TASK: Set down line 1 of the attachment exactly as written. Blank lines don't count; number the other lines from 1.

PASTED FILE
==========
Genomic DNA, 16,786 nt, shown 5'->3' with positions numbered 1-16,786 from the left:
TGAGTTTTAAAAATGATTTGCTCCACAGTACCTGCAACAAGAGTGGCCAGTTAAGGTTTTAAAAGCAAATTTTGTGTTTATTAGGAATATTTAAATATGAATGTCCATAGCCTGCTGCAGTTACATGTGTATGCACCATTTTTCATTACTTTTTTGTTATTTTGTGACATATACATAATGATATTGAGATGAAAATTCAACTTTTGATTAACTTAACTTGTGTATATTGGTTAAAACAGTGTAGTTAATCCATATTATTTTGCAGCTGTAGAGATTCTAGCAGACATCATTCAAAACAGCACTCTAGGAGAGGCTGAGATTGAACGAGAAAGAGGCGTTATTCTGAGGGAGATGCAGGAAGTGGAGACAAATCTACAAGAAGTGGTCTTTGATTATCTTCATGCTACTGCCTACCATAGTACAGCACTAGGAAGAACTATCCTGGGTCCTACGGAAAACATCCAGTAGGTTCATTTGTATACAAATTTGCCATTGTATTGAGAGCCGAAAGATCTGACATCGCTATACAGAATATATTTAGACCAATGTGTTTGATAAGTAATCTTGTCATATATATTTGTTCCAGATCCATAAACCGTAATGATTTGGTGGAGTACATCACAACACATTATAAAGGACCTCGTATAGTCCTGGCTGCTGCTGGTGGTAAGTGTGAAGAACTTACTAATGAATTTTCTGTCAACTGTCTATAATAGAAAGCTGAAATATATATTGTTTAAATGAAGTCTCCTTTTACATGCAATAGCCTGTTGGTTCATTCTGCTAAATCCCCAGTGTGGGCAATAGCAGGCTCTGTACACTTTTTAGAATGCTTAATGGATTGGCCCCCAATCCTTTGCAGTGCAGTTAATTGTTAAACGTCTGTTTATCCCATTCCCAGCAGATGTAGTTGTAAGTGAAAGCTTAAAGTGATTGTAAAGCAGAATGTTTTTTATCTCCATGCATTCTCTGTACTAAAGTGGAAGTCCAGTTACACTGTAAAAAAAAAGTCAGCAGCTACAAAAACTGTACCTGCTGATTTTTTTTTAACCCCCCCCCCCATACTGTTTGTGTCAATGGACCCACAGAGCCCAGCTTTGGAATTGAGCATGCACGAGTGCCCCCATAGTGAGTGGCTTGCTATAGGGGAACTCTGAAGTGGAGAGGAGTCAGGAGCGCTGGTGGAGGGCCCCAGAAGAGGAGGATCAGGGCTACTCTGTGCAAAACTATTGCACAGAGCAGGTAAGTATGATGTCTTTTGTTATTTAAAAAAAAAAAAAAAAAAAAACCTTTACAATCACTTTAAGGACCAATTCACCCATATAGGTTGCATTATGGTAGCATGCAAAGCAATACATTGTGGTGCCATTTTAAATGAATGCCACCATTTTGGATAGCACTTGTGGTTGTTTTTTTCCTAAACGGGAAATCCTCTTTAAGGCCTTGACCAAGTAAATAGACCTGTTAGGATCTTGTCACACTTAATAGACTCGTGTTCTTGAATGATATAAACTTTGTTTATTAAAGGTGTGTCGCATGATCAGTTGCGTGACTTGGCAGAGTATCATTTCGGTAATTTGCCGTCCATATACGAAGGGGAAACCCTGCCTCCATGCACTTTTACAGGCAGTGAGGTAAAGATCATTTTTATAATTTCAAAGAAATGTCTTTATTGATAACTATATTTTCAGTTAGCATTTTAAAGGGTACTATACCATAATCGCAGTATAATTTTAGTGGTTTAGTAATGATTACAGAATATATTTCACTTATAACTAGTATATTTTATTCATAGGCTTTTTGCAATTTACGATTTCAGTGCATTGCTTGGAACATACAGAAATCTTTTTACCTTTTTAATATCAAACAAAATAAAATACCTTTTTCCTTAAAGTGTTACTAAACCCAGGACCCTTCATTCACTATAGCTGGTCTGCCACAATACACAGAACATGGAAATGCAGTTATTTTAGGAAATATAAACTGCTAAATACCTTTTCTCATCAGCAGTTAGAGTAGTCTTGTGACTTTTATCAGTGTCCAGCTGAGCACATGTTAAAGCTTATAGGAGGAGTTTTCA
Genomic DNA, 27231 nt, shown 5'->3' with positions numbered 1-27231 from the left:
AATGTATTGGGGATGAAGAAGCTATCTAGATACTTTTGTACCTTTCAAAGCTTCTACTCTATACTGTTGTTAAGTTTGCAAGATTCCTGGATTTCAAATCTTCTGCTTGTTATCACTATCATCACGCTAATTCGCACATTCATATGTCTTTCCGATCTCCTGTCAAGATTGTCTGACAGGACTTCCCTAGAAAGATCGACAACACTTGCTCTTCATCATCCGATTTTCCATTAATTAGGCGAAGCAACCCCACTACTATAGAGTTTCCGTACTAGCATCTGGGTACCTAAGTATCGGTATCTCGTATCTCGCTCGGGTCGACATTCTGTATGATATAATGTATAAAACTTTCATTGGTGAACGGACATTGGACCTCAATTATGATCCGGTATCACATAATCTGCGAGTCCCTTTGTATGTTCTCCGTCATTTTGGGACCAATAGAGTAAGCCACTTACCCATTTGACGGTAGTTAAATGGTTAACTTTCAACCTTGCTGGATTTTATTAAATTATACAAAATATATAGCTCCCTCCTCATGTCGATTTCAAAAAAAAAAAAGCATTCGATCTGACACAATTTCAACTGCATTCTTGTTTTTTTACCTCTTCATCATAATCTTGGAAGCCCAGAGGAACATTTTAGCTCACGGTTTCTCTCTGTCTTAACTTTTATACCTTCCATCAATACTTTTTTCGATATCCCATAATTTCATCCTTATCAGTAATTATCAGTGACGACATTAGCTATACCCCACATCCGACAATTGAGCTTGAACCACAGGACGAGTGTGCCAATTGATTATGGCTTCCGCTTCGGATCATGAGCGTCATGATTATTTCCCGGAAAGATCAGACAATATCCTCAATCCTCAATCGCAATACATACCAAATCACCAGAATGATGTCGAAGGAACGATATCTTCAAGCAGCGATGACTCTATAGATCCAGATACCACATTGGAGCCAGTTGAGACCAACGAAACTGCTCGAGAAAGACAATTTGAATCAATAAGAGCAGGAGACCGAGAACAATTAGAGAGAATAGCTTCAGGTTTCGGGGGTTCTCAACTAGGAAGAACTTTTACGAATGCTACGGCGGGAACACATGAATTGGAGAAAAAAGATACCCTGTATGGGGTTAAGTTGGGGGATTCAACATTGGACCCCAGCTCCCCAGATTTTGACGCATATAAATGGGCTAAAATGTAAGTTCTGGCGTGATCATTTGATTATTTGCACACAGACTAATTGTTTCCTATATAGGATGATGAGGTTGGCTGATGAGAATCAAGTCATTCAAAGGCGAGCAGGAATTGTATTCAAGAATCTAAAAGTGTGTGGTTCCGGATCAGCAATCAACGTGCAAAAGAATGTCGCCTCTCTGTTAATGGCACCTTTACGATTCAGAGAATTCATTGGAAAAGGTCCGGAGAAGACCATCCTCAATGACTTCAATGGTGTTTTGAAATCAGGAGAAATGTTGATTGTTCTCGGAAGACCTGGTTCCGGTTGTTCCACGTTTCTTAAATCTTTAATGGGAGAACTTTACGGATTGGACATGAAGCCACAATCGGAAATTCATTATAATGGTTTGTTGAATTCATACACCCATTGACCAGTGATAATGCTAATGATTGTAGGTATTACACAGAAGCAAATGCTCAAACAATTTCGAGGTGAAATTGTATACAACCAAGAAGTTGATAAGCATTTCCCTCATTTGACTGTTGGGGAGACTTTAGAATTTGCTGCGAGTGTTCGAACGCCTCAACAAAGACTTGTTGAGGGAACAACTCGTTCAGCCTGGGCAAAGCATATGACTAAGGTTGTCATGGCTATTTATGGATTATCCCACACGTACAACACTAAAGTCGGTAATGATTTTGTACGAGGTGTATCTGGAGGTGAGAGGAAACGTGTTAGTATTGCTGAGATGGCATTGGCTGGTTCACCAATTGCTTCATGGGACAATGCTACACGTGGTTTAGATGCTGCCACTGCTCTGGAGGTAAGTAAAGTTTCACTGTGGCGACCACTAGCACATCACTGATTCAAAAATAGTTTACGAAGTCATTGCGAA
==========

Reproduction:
Genomic DNA, 16,786 nt, shown 5'->3' with positions numbered 1-16,786 from the left: